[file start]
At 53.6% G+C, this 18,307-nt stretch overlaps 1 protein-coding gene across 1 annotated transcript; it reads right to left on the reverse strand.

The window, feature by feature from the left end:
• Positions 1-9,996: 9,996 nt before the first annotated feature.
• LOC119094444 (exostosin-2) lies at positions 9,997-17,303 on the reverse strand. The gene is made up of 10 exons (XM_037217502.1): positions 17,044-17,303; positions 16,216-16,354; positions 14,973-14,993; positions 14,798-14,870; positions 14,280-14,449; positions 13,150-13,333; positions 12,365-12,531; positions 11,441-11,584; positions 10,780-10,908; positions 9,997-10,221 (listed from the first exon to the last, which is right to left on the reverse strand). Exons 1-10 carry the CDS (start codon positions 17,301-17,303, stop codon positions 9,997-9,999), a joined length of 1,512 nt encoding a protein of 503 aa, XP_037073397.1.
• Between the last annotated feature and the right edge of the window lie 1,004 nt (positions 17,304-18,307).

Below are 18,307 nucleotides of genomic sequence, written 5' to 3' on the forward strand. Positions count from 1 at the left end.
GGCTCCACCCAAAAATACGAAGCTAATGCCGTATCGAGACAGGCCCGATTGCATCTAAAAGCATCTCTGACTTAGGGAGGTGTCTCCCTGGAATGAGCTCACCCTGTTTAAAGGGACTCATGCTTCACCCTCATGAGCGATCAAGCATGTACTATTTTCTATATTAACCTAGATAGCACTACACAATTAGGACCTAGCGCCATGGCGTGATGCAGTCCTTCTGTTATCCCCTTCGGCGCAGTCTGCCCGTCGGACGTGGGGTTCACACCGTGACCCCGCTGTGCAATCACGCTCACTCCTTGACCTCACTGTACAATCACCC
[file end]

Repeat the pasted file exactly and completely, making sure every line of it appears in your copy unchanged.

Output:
At 53.6% G+C, this 18,307-nt stretch overlaps 1 protein-coding gene across 1 annotated transcript; it reads right to left on the reverse strand.

The window, feature by feature from the left end:
• Positions 1-9,996: 9,996 nt before the first annotated feature.
• LOC119094444 (exostosin-2) lies at positions 9,997-17,303 on the reverse strand. The gene is made up of 10 exons (XM_037217502.1): positions 17,044-17,303; positions 16,216-16,354; positions 14,973-14,993; positions 14,798-14,870; positions 14,280-14,449; positions 13,150-13,333; positions 12,365-12,531; positions 11,441-11,584; positions 10,780-10,908; positions 9,997-10,221 (listed from the first exon to the last, which is right to left on the reverse strand). Exons 1-10 carry the CDS (start codon positions 17,301-17,303, stop codon positions 9,997-9,999), a joined length of 1,512 nt encoding a protein of 503 aa, XP_037073397.1.
• Between the last annotated feature and the right edge of the window lie 1,004 nt (positions 17,304-18,307).

Below are 18,307 nucleotides of genomic sequence, written 5' to 3' on the forward strand. Positions count from 1 at the left end.
GGCTCCACCCAAAAATACGAAGCTAATGCCGTATCGAGACAGGCCCGATTGCATCTAAAAGCATCTCTGACTTAGGGAGGTGTCTCCCTGGAATGAGCTCACCCTGTTTAAAGGGACTCATGCTTCACCCTCATGAGCGATCAAGCATGTACTATTTTCTATATTAACCTAGATAGCACTACACAATTAGGACCTAGCGCCATGGCGTGATGCAGTCCTTCTGTTATCCCCTTCGGCGCAGTCTGCCCGTCGGACGTGGGGTTCACACCGTGACCCCGCTGTGCAATCACGCTCACTCCTTGACCTCACTGTACAATCACCC